Caltrans is also taking advantage of the empty lanes, accelerating everything from guardrail installation and pothole plugging to big projects that typically tie up traffic for weeks or months. BART, which is stopping its trains hours early each night, is also taking advantage of the shelter-in-place slowdown by speeding up work to revitalize the region’s rail system.

The goal for these agencies is to get construction work done before the Bay Area reopens and congestion starts to return.

“This is getting a lot of talk in Caltrans and BART and other agencies as well,” said Randy Rentschler, spokesman for the Metropolitan Transportation Commission. “They want to get as much work

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Coronavirus: Doctor finds bicycle stolen after night shift

Dan Harvey wearing coronavirus protective equipmentImage copyright
Dan Harvey

Image caption

Dan Harvey discovered his bicycle had been stolen after a shift treating coronavirus patients

A hospital consultant treating patients with coronavirus says he has been overwhelmed with offers to replace his stolen bicycle.

Dan Harvey noticed his transport home was missing when he finished a nine-hour night shift on an intensive care unit in Nottingham.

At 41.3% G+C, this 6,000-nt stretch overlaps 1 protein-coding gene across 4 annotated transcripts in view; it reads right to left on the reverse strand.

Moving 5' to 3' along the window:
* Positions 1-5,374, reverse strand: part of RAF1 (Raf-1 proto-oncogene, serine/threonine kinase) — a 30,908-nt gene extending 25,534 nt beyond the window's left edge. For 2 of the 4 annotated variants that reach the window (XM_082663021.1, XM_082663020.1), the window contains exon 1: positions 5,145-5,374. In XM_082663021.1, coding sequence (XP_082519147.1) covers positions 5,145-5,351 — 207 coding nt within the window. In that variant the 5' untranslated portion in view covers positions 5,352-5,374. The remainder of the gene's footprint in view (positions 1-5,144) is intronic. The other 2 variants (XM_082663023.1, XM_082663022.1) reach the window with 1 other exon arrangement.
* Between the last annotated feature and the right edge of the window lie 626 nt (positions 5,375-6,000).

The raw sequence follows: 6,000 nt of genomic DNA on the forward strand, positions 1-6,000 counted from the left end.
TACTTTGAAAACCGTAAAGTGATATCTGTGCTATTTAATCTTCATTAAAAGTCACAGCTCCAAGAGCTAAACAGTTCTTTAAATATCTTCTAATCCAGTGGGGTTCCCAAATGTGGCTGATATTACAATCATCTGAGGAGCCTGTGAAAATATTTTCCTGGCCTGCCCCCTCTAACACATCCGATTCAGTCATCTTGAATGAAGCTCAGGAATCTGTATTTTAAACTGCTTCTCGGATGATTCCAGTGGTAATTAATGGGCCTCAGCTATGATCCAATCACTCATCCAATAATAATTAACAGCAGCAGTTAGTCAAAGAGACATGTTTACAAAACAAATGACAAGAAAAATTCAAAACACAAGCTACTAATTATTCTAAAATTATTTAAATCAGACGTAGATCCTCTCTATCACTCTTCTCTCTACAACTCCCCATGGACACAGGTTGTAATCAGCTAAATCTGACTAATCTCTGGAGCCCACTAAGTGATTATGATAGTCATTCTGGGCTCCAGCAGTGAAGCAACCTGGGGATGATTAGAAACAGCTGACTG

It had been locked in a staff area of the Queen’s Medical Centre.

After sharing details of the theft on social media, Mr Harvey had dozens of offers to replace the bicycle.

Mr Harvey, 44, said he finished his shift at 02:00 GMT on Thursday and soon realised the bicycle he used for commuting had been taken.

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It had been secured with a combination padlock in a bicycle park that required a hospital staff ID to access.

“There were many bikes

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Ford’s first-quarter China vehicle sales down 35% as coronavirus hits demand

FILE PHOTO: The Chinese national flag flies on the roof of a Ford car dealership in Beijing, China October 11, 2018. REUTERS/Thomas Peter

BEIJING (Reuters) – Ford Motor Co (F.N) said on Thursday that its China vehicle sales in the first three months this year fell 34.9% from a year earlier to 88,770 units, as the novel coronavirus epidemic hit demand in the world’s biggest auto market.

The Dearborn, Michigan-based company said, however, all its dealers in China had resumed work and its sales in March had returned to 75% of the same period last year.

In China, Ford makes cars through Jiangling Motors Corp Ltd (JMC) (000550.SZ), in which it has a stake, and a joint venture with Chongqing Changan Automobile Co Ltd (000625.SZ).

Ford has been trying to revive sales in China after its business began slumping in late 2017. Sales sank